>   - a LiveCode binary string is (internally) an array of bytes; so it only
> takes one step to get any byte from it
>   - LiveCode arrays are hash-tables, so you can look up any key in one step
> Note: If you are using the 'byte' chunk, make sure that the thing they are
> accessing *is* actually a binary string before using it on them. The
> conversion from string -> binary string (which exists for compatibility
> with pre-7 scripts) will cause a performance bump.
> In terms of the codeunit/codepoint/character chunks - the engine *tries*
> to ensure it does as little work as possible when accessing these.
> Internally, the engine sets flags on a string so that it can optimize these
> lookups. In particular:
>   1) If a string contains only Unicode codepoints from the first 64k
> Unicode codes *without* surrogates (they give access to everything above
> 64k) then codepoint access on that string will be 1 step.
>   2) If a string contains characters which are only composed of single
> codepoints in the first 64k Unicode code *without* surrogates, then char
> access on that string will be 1 step.
> In particular, if the string you are processing actually came from a
> native string; then (1) and (2) are guaranteed to be the case. However, if
> you have arbitrary Unicode strings, then it won't generally be the case:
>   a) any characters which have a Unicode code > 64k must be represented by
> two codes < 64k (surrogate pairs); this means that the engine has to step
> through the string codeunit by codeunit to count the codepoints so it can
> find the one you asked for (N step again)
>   b) any characters which are composed of multiple codepoints are in the
> same boat
> Case (b) can arise quite often even in Roman script languages. For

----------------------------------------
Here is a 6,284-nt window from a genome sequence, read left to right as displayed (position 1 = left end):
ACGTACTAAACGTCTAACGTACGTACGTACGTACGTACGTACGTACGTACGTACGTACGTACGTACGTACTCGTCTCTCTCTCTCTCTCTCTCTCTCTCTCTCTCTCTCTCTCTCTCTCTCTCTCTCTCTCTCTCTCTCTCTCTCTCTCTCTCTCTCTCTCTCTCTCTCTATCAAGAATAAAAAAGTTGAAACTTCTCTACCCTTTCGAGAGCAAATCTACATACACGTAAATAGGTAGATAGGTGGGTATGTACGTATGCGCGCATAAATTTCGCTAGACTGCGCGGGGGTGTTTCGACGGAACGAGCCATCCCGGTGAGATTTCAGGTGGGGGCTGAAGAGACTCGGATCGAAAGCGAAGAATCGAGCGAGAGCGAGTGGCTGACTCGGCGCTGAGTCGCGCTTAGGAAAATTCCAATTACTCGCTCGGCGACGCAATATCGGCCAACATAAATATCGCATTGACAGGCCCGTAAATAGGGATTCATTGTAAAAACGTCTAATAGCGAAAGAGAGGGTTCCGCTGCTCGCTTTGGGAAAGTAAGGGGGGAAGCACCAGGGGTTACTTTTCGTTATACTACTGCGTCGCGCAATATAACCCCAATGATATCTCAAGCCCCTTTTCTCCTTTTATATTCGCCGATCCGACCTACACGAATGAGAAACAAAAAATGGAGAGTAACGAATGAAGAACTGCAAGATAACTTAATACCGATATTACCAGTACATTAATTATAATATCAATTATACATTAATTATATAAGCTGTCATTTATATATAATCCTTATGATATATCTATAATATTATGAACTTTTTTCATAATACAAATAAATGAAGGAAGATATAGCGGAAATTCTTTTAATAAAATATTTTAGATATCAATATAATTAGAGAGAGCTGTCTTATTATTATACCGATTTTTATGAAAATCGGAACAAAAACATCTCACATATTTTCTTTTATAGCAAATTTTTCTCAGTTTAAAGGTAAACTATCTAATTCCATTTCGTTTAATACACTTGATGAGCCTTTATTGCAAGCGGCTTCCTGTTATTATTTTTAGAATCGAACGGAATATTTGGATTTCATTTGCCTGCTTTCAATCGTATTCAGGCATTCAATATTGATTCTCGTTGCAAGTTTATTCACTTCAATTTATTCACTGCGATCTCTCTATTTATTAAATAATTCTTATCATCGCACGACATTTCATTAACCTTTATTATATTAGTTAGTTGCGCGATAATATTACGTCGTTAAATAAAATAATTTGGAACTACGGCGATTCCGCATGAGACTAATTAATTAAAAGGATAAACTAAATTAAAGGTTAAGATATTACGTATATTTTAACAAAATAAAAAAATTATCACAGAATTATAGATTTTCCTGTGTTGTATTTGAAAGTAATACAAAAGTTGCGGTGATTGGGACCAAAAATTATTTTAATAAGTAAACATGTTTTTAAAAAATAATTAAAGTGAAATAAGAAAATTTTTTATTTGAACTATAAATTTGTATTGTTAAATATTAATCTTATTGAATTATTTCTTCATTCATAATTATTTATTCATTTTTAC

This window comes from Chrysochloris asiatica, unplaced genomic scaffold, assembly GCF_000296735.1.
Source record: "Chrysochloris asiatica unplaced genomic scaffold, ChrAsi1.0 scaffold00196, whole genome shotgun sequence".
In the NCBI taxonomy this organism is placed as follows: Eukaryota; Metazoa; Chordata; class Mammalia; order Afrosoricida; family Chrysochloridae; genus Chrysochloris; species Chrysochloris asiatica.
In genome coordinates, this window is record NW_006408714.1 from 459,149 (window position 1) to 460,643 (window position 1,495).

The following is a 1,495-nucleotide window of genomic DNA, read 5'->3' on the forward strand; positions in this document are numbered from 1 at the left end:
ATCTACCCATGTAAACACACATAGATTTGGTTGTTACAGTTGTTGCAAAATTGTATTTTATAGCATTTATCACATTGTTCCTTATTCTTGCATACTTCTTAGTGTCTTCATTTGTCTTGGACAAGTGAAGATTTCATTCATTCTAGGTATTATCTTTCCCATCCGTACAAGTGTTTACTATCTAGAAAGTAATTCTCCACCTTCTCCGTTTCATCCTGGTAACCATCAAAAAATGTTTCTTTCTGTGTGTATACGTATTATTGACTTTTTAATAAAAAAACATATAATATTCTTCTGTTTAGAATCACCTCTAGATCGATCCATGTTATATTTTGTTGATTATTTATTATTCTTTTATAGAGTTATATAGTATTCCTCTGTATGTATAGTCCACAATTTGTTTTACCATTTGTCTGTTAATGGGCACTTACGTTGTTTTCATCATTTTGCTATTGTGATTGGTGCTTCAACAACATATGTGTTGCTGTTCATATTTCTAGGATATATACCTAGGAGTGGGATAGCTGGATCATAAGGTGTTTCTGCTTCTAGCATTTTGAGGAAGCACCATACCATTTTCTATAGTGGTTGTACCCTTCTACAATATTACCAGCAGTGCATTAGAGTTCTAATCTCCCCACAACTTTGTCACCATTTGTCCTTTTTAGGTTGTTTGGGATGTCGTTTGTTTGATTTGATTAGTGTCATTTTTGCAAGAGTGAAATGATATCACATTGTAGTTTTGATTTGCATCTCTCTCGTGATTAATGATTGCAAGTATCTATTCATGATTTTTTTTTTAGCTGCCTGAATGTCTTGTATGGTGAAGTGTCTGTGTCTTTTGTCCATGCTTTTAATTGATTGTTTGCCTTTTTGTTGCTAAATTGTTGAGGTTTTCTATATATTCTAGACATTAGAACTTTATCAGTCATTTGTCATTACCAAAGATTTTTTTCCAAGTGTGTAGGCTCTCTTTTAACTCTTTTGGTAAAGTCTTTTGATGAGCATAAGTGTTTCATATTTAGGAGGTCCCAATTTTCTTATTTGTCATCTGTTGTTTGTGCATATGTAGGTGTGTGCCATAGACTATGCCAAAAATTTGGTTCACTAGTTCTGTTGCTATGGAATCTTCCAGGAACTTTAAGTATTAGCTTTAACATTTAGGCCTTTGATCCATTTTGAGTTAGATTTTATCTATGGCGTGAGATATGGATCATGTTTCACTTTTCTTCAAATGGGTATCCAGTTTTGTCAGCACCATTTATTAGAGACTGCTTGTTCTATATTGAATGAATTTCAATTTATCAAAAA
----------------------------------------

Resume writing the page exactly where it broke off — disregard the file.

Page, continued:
> example, in Unicode you can write e-acute as EITHER e,combining-acute (two
> codepoints) OR as e-with-acute (one codepoint). For some languages, most
> characters will be multiple codepoints - e.g. the Indic languages. There
> are also a lot of esoteric languages (for scholarly / academic purposes)
> which are entirely defined by Unicode codepoints > 64k.
> Upshot is that if you are doing char by char string processing of general
> Unicode strings, then try and use repeat for each char; and if you *can't*
> do that for some reason, then try and work out how you can do the
> processing by using the codeunit chunk.
> However, as Knuth is famed for saying - "Premature optimization is the
> root of all evil" - don't spend time trying to optimize an algorithm until
> you have a working version and can intimately analyse where the slow parts
> are. Trying to optimize ahead of time will likely just cause a lot of time
> being spent needlessly, and potential hair loss when figuring out why the
> (probably much more complicated code) doesn't work quite right, or why it
> didn't produce the speed improvement you were expecting!
> Warmest Regards,
> Mark.
> --
> Mark Waddingham ~ mark at ~
> LiveCode: Everyone can create apps